It’s common for business owners to hire family members. In fact, according to the U.S. Census Bureau, about 90 percent of America’s businesses are family owned or controlled. And while many are small mom-and-pop operations or entrepreneurial start-ups, others, like Berkshire Hathaway and Walmart, are global giants.

Still, mixing business and family isn’t a shoo-in for success. One entrepreneur warns of “the good, the bad, and the ugly.” And another goes as far as to say you should “never hire a family member.”

A whole nother story

Over my 30 years in business, I’ve hired all three of my children, as well as 15 nieces and nephews, with almost universally positive results. In each case, however, the job was either a part-time or summer position, with no real consequential commitment.

But what about bringing family on board for full-time, long-term positions? Well, that’s a whole nother story.

Before making the leap, do your homework first. Consider three crucial pros and cons of hiring family members, and the solutions for handling them wisely up front.


1. They know the business.

Odds are your family’s been exposed to your business in some way, shape, or form. As a result, unlike non-family members, they can generally get up to speed faster and wear many different hats — adding more value earlier. This may be especially true of your children, who as “chips off the old block,” grew up with the business, whether hands-on or at the kitchen table.

2. They’re loyal. 

People tend to have a deeper sense of loyalty when working for a relative. Knowing that your family members will stand by you through thick and thin provides a kind of trust and confidence that money can’t buy. Moreover, in tough economic times, they may be more willing than non-family members to stay the course, even when asked to do more with less.

3. They’re a known quantity.

As the old adage goes, “Better the devil you know than the devil you don’t.” Before a family member even starts working with you, you’ve got a good sense of their strengths and weaknesses, as well as their temperament. You can assign tasks and teammates accordingly, and have peace of mind that there’ll be few surprises. With non-family members, no amount of interviewing, testing, or reference checking can preclude the occasional shocker.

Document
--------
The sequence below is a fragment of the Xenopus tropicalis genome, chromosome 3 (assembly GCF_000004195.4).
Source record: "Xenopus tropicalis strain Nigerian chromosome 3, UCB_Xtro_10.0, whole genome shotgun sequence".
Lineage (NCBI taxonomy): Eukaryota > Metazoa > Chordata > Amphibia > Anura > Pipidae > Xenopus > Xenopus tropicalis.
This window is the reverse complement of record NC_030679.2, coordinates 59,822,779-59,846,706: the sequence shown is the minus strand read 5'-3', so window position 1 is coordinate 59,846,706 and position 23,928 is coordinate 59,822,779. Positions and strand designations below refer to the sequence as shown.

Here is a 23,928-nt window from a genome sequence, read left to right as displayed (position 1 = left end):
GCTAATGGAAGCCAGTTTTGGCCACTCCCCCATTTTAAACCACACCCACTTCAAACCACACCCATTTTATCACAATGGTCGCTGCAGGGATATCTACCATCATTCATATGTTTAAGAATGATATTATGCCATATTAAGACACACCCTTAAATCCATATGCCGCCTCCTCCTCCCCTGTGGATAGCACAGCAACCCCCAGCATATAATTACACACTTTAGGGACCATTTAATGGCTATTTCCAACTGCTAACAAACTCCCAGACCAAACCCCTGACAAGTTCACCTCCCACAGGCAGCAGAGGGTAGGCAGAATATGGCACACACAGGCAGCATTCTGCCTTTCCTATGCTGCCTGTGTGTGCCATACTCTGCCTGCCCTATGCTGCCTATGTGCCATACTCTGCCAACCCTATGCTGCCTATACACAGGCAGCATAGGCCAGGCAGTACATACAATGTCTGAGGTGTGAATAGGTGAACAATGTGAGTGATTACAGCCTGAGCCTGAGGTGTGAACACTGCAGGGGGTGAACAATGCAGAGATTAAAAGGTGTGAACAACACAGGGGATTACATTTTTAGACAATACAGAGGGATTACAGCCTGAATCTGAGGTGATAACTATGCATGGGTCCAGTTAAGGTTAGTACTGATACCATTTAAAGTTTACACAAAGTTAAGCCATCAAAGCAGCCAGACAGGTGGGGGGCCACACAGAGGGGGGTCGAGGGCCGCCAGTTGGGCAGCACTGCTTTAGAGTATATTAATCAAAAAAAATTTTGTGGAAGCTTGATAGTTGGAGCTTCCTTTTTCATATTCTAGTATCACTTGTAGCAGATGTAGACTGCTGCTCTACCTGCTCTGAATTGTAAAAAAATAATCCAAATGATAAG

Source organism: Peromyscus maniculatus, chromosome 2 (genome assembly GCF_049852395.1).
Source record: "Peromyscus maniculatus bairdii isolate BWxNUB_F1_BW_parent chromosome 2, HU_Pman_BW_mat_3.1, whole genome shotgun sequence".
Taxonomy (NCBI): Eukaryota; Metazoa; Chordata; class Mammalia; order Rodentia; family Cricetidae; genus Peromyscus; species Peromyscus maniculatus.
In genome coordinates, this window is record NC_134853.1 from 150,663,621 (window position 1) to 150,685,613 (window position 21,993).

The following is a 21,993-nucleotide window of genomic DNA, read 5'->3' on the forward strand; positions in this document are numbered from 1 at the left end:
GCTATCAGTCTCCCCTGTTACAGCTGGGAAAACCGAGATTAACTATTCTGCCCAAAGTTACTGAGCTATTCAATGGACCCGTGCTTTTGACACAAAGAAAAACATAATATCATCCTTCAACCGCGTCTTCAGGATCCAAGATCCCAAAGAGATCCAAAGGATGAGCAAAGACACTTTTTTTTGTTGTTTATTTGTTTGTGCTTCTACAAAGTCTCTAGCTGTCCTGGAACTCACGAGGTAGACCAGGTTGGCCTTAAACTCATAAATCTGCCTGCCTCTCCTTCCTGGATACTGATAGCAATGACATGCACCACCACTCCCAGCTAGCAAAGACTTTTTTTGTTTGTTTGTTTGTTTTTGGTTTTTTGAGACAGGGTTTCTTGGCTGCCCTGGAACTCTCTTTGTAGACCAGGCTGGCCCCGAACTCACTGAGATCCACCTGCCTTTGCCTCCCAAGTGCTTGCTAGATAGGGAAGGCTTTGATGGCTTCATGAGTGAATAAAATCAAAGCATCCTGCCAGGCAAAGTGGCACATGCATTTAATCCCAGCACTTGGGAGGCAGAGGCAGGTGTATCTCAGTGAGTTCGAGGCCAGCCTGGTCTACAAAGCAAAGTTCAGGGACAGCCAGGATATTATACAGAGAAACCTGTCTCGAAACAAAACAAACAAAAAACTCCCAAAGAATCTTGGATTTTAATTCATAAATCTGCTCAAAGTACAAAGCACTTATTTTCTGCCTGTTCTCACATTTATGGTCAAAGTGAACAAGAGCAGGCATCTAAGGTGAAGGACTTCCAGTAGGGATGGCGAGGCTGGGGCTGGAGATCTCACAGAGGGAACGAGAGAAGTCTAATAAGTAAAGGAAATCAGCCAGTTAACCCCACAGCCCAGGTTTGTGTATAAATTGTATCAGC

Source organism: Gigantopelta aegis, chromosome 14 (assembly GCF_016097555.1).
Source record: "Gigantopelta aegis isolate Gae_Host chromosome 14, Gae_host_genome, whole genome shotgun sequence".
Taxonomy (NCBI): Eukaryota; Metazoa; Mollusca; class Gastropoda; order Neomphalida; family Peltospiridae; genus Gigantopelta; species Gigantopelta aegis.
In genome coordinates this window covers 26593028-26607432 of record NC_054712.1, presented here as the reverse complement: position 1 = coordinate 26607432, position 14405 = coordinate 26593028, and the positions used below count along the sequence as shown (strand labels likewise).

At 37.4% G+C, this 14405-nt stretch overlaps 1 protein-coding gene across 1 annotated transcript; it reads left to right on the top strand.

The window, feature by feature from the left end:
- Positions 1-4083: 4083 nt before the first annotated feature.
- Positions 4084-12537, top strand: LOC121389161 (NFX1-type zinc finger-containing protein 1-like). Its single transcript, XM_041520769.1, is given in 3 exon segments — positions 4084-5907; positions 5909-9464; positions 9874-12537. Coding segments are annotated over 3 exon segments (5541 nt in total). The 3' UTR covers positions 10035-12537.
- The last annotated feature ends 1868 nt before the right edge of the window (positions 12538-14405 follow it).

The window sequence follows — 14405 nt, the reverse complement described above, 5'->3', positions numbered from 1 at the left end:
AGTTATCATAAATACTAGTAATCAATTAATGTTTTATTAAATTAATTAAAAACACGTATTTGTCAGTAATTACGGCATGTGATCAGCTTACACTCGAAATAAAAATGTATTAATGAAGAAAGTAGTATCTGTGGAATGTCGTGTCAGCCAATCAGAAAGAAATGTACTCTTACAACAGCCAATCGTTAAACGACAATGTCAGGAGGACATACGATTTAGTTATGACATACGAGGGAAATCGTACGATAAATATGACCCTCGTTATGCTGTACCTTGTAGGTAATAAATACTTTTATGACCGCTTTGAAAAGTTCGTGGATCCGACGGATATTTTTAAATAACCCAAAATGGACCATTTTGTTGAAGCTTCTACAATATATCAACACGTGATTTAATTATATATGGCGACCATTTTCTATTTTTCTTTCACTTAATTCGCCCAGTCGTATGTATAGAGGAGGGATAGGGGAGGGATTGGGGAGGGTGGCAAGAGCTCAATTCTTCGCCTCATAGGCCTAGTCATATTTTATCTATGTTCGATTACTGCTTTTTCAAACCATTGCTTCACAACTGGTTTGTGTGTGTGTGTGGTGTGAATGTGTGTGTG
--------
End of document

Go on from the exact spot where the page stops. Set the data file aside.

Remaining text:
1. They may take advantage.

It’s not uncommon for family members to think that they can take advantage of their status. They may assume that you’ll turn a blind eye to bad behavior or poor work performance, or believe that no matter what, you won’t fire them. Some may even expect you to hire or retain them as a way to heal their demons, such as substance abuse or addiction.

2. They take business home — and vice-versa.

You’ve probably heard the Las Vegas slogan, “What happens in Vegas, stays in Vegas.” And the same should go with your business. But when family members are involved, the lines can get blurred, sometimes with negative consequences. Say your cousin, who’s your trusted office confidant, innocently spills the beans on a business secret at the family reunion. Or your daughter’s ex-husband, one of your top producers, crosses her and she asks you to get rid of him. Such thorny problems happen more than you may think.

3. They cause cries of nepotism.

In employing family members, you run the risk of other, non-family employees decrying it as nepotism. Even if it’s not true, and it’s just perceived as nepotism, it’s still a problem. And things only intensify when family members perform well and legitimately earn recognition and rewards. Some people will inevitably see it as “favoritism,” which often fans the flames of gossip, anger, and resentment among the ranks.


1. Raise the bar.

Before offering a job to any family member, make your expectations clear: The status quo won’t do. You expect them not to meet company standards, but to exceed them. Think of it as a sort of reverse nepotism. Sooner or later, non-family employees will see that the bar is even higher for family.

2. Have a trial period.

Before making things permanent, hire family members on a trial basis first. Such preliminary employment periods — whether summer jobs, project positions, or paid internships — can be invaluable win-wins. With no strings attached, everyone involved gets a dry run — you, your family members, and your non-family employees who’ll have to work with them.

3. Make a legally valid contract.

When hiring family members, always put things in writing — not with a casual memo or email, but more formally, with a legally valid employment contract. This should spell out rights, responsibilities, and agreements such as compensation and benefits. But there’s no need for a long, convoluted document or bewildering legalese; in fact, such terms and conditions are best expressed in simple, everyday English.

So before mixing business and family, do your homework first. Consider the pros and cons, and how to handle them up front. This way, you’ll be safe not sorry — and what business owner doesn’t want that?

**Originally published at Home Business Magazine